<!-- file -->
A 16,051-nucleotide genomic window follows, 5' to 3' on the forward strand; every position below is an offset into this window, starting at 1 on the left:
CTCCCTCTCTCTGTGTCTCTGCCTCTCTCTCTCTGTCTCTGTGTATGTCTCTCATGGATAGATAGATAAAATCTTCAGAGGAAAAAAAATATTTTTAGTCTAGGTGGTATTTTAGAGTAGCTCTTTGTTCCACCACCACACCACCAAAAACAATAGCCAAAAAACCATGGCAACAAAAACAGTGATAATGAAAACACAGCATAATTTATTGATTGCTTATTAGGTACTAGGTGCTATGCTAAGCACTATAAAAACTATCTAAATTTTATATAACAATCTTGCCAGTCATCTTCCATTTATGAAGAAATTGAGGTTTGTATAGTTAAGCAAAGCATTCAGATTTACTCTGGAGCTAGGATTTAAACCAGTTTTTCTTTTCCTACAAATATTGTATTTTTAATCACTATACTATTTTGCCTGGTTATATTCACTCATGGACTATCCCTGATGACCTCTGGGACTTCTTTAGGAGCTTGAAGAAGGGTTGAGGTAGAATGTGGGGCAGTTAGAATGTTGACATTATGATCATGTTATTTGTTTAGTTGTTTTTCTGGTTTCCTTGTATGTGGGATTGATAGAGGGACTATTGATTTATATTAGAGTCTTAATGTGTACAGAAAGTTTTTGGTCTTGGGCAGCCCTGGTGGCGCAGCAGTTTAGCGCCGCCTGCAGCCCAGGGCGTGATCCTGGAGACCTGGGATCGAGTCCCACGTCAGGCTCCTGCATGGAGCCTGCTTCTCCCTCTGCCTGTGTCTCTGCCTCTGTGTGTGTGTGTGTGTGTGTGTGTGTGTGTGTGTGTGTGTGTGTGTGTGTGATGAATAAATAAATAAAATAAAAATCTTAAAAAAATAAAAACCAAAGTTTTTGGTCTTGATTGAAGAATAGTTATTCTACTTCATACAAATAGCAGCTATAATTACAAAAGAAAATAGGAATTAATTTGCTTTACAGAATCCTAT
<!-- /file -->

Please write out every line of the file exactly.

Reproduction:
A 16,051-nucleotide genomic window follows, 5' to 3' on the forward strand; every position below is an offset into this window, starting at 1 on the left:
CTCCCTCTCTCTGTGTCTCTGCCTCTCTCTCTCTGTCTCTGTGTATGTCTCTCATGGATAGATAGATAAAATCTTCAGAGGAAAAAAAATATTTTTAGTCTAGGTGGTATTTTAGAGTAGCTCTTTGTTCCACCACCACACCACCAAAAACAATAGCCAAAAAACCATGGCAACAAAAACAGTGATAATGAAAACACAGCATAATTTATTGATTGCTTATTAGGTACTAGGTGCTATGCTAAGCACTATAAAAACTATCTAAATTTTATATAACAATCTTGCCAGTCATCTTCCATTTATGAAGAAATTGAGGTTTGTATAGTTAAGCAAAGCATTCAGATTTACTCTGGAGCTAGGATTTAAACCAGTTTTTCTTTTCCTACAAATATTGTATTTTTAATCACTATACTATTTTGCCTGGTTATATTCACTCATGGACTATCCCTGATGACCTCTGGGACTTCTTTAGGAGCTTGAAGAAGGGTTGAGGTAGAATGTGGGGCAGTTAGAATGTTGACATTATGATCATGTTATTTGTTTAGTTGTTTTTCTGGTTTCCTTGTATGTGGGATTGATAGAGGGACTATTGATTTATATTAGAGTCTTAATGTGTACAGAAAGTTTTTGGTCTTGGGCAGCCCTGGTGGCGCAGCAGTTTAGCGCCGCCTGCAGCCCAGGGCGTGATCCTGGAGACCTGGGATCGAGTCCCACGTCAGGCTCCTGCATGGAGCCTGCTTCTCCCTCTGCCTGTGTCTCTGCCTCTGTGTGTGTGTGTGTGTGTGTGTGTGTGTGTGTGTGTGTGTGTGTGTGTGTGATGAATAAATAAATAAAATAAAAATCTTAAAAAAATAAAAACCAAAGTTTTTGGTCTTGATTGAAGAATAGTTATTCTACTTCATACAAATAGCAGCTATAATTACAAAAGAAAATAGGAATTAATTTGCTTTACAGAATCCTAT